Cuban Missile Crisis, 1962
Jan 11, 2018 | News br>
Washington, D.C., January 11, 2018 - A new book by long-time colleagues of the National Security Archive, James G. Blight and janet M. Lang, offers a fresh exploration of the 1962 Cuban missile crisis and plumbs its lessons on the continuing dangers of nuclear war.
Oct 16, 2017 | Briefing Book br>
The United States planned for the military occupation of Cuba in 1962 with a temporary American military governor in charge, according to newly declassified documents
Aug 15, 2017 | Blog Post br>
The Department of Defense and military agencies use the foreign policy exemption in Executive Order 13526 to deny or heavily excise documents that are well over 50 years old. According to Pentagon claims, declassifying information from that far back could cause significant harm to U.S. diplomacy. That many of the same documents have been declassified […]
Oct 4, 2016 | Blog Post br>
Feb 21, 2014 | Briefing Book br>
Washington, D.C., February 21, 2014 – Inane and contradictory declassification actions on military records of the Cuban Missile Crisis indicate serious flaws in the Defense Department's declassification procedures for historical records, according to documents posted today by the National Security Archive. One of the biggest secrets of the crisis was that a deal involving the trade of Soviet missiles in Cuba for U.S.
Dec 11, 2013 | Briefing Book br>
Washington, DC, December 11, 2013 – The last Soviet nuclear warheads in Cuba during the Cuban Missile Crisis did not leave the island until December 1, 1962, according to Soviet military documents published today for the first time in English by the National Security Archive at George Washington University (www.nsarchive.org). At 9 o'clock in the morning on December 1, 1962, the large Soviet cargo ship Arkhangelsk quietly left the Cuban port of Mariel and headed east across the Atlantic to its home port of Severomorsk near Murmansk.
Oct 27, 2012 | Briefing Book br>
Washington, DC, October 27, 2012 – The Cuban Missile Crisis continued long after the "13 days" celebrated by U.S. media, with U.S. armed forces still on DEFCON 2 and Soviet tactical nuclear weapons still in Cuba, according to new documents posted today by the National Security Archive (www.nsarchive.org) from the personal archive of the late Sergo Mikoyan. This is the second installment from the Mikoyan archive donated to the National Security Archive and featured in the new book, The Soviet Cuban Missile Crisis.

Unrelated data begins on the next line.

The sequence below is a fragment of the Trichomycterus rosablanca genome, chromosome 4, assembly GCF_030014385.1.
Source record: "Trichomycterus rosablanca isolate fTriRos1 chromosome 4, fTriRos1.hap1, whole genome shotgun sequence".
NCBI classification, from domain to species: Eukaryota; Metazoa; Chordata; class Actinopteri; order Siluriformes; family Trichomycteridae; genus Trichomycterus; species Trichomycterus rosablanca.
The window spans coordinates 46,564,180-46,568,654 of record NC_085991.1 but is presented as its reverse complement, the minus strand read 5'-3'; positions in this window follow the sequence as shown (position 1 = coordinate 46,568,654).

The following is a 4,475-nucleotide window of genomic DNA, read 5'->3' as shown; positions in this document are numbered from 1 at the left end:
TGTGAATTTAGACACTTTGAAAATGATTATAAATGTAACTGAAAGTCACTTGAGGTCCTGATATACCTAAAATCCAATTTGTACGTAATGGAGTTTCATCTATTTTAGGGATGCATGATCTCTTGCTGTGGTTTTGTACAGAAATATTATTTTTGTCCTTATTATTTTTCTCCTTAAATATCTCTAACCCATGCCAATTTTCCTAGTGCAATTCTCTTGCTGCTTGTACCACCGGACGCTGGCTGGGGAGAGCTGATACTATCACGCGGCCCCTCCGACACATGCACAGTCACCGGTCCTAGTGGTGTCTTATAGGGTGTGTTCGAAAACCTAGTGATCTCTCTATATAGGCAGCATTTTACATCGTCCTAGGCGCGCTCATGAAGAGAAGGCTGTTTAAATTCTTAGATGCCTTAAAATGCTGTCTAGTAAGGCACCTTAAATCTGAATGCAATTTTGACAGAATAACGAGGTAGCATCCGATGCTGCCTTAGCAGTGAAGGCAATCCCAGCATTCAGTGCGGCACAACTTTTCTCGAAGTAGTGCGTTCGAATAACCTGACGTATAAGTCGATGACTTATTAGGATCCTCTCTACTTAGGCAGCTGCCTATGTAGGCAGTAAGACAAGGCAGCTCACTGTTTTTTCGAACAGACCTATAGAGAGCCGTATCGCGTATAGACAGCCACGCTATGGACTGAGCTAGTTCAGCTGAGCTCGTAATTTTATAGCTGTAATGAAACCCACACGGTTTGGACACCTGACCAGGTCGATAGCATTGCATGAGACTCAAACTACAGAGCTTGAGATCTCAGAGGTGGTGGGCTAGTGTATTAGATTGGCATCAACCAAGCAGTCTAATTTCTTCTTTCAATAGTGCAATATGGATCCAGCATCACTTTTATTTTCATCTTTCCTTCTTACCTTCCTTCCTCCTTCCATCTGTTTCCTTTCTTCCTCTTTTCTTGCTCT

Oct 24, 2012 | Briefing Book br>
Washington, DC, October 24, 2012 – Extreme temperatures, equipment breakdowns, and the reckless deployment of nuclear torpedoes aboard Soviet submarines near the quarantine line during the Cuban Missile Crisis 50 years ago this week elevated the already-high danger factor in the Crisis, according to Soviet and American documents and testimonies included in a new Web posting by the National Security Archive (www.nsarchive.org).
Oct 19, 2012 | Briefing Book br>
The Pentagon during the Cuban Missile Crisis Part II. Day-By-Day Washington, DC, October 19, 2012 – Notes, office calendars, and daily journals from Pentagon top secret files published today for the first time by the National Security Archive show top civilian Pentagon officials and their military aides and advisers working around the clock during the Cuban Missile Crisis trying to ensure that military operations did not inadvertently spark a military confrontation with the Soviet Union.
Pentagon Estimated 18,500 U.S. Casualties in Cuba Invasion 1962, But If Nukes Launched, "Heavy Losses" ExpectedOct 16, 2012 | Briefing Book br>
The Pentagon during the Cuban Missile Crisis Part I. New Documents Washington, DC, October 16, 2012 – Fifty years after President Kennedy considered invading Cuba to take out Soviet missiles during the Cuban Missile Crisis, newly declassified Pentagon documents published today by the National Security Archive (www.nsarchive.org) describe the potentially catastrophic risks of the invasion including 18,500 American casualties in the first 10 days, even without any nuclear explosions. U.S.